I am not the world's best cook or house cleaner, to say the least, but I am a pretty good organizer. In other words, our house is dirty, but neat.
I might not change the sheets very often, but I put them away once they're clean. Recently, I went a little crazy organizing the children's books. After a productive trip to IKEA where we bought a new bookcase, I couldn't restrain myself for categorizing the books by reading level, author and size/shape (let's see how long it stays that way!).
Then I bought dividers for the girls' new dresser so that their shorts would be clearly separated from their shirts and pants.
Sounds nutty, but living in a New York City apartment with two kids and a cat, you've got to make efficient use of your limited space.
Needless to say, I don't need any help organizing. But I have a lot of friends who do. Some of them are even embarrassed to admit that they need help.
Luckily, I now know where to send them -- my new friend Eleanor Traubman, a small business consultant & professional organizer since 1999. Eleanor works with busy women who want to make more space for the people and the projects they love.
Eleanor is also the Editor-in-Chief of Creative Times, a blog for artists and entrepreneurs. Her mission is to bring people together through the arts, creativity, and humor.
I recently interviewed Eleanor, who is passionate about organizing:
Undomesticated Me: What inspired you to start your organizing business?
Eleanor Traubman: About a decade ago, I attended a workshop led by Michelle Passoff, author of Lighten Up! Free Yourself from Clutter.
I loved Michelle’s philosophy that de-cluttering wasn't just about getting organized; it was about letting go of things that are no longer relevant, useful, or meaningful to you so you could make room for new people, opportunities, and experiences to come into your life.
UM: Do you have any simple advice for people who are afraid to begin to clear out the clutter?
ET: Start by reflecting on this question: What do I want to make more space for in my life? A new relationship? A new job or career direction? A creative project? Your answer becomes the coaching tool to begin and to stay dedicated to the organizing process. Start small with one shelf or drawer.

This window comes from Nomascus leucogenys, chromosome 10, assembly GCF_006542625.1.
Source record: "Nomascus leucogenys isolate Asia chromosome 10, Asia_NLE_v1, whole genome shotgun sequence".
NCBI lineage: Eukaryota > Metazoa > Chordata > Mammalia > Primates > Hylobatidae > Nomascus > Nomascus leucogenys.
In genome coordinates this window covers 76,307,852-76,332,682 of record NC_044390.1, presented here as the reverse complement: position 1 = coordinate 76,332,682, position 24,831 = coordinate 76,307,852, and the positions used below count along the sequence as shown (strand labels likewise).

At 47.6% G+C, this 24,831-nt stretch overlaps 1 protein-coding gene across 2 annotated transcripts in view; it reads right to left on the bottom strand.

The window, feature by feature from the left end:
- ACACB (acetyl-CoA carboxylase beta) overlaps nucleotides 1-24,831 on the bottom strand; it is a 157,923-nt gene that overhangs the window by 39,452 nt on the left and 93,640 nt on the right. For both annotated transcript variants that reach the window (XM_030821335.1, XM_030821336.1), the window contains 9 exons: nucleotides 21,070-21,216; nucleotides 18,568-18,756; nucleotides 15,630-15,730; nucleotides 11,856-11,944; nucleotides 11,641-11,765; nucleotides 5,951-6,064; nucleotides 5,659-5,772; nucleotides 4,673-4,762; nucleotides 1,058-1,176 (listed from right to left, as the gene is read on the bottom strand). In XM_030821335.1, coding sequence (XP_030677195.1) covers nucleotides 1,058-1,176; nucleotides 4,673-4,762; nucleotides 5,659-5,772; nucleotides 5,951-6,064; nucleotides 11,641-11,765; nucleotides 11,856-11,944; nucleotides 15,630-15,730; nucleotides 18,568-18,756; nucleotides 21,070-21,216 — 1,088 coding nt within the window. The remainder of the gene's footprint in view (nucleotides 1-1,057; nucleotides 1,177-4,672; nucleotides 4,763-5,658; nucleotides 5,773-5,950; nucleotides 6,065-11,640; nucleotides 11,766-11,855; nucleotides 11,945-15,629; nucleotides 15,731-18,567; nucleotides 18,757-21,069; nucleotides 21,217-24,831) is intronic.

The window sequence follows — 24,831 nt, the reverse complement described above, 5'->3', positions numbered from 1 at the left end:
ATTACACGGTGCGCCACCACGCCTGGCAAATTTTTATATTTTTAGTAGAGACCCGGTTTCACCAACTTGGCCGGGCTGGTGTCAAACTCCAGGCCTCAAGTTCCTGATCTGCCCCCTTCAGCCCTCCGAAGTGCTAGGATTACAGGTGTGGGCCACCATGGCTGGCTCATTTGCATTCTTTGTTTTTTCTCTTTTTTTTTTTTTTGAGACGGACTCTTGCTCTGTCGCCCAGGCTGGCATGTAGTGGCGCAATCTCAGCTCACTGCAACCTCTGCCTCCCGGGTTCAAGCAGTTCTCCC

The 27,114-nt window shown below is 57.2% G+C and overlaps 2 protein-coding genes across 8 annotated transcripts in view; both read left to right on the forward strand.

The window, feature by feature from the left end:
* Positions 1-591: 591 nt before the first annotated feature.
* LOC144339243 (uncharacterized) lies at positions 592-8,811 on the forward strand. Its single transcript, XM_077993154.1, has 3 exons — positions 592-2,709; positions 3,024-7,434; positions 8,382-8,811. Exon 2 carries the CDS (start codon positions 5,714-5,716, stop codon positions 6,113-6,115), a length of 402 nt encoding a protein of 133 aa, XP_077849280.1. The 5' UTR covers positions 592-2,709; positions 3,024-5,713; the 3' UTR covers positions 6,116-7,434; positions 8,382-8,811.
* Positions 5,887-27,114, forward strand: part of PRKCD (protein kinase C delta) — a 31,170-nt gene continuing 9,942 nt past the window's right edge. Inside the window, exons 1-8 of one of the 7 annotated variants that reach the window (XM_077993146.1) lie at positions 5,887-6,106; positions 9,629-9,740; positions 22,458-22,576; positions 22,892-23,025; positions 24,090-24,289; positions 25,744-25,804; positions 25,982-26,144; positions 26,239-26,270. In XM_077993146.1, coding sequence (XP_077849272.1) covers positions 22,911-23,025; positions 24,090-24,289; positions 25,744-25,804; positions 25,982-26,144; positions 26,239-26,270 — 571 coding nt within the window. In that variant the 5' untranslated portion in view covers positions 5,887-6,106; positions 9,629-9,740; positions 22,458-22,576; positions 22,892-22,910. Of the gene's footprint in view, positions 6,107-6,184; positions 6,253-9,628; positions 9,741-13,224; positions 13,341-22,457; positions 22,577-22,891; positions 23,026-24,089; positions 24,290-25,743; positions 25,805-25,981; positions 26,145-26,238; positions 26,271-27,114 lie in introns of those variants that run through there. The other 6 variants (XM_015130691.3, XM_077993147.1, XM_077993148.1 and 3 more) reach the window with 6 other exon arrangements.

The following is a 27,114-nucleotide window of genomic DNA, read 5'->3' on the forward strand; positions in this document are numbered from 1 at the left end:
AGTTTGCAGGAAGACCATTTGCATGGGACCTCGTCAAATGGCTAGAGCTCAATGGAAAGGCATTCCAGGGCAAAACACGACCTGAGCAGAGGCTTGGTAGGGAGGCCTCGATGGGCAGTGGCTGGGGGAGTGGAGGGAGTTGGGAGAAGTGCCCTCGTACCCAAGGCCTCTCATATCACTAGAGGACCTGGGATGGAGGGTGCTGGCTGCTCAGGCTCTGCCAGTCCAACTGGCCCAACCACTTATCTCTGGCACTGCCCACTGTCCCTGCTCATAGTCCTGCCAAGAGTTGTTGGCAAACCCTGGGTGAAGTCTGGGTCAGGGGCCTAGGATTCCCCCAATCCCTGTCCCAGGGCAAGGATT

And know that it is perfectly acceptable to ask for help! Getting someone to help you kick-start the process can be an immense relief.
UM: There is an emotional component to clutter and organizing -- how do you deal with that?
ET: When I work one-on-one with my clients, I am always going to ask them to consider the following questions when they are deciding whether or not to keep something: "Do I love this? Do I need this? Do I want this? Is this relevant to my life right now?"
There is something about having a supportive, neutral presence in the de-cluttering process that allows women to stand back from their stuff and make more rational decisions about what really deserves a place in their physical environment.
Also, for folks who come from families who have lived through war, economic depression, and other hardships, it's useful to remember this: Our safety lies in our relationships with others, not in our stuff. The universe will provide us with what we need when we need it.
Eleanor is giving a discount for Undomesticated Me readers!
Save 10% Special Offer
Professional organizer Eleanor Traubman offers a 10% discount for a hands-on de-cluttering session or a phone consulation to create a customized de-cluttering strategy for you.
To contact Eleanor: call 917-499-7395.
Offer Expires: August 31st, 2009
Now you have no excuse not to organize and clear out the clutter!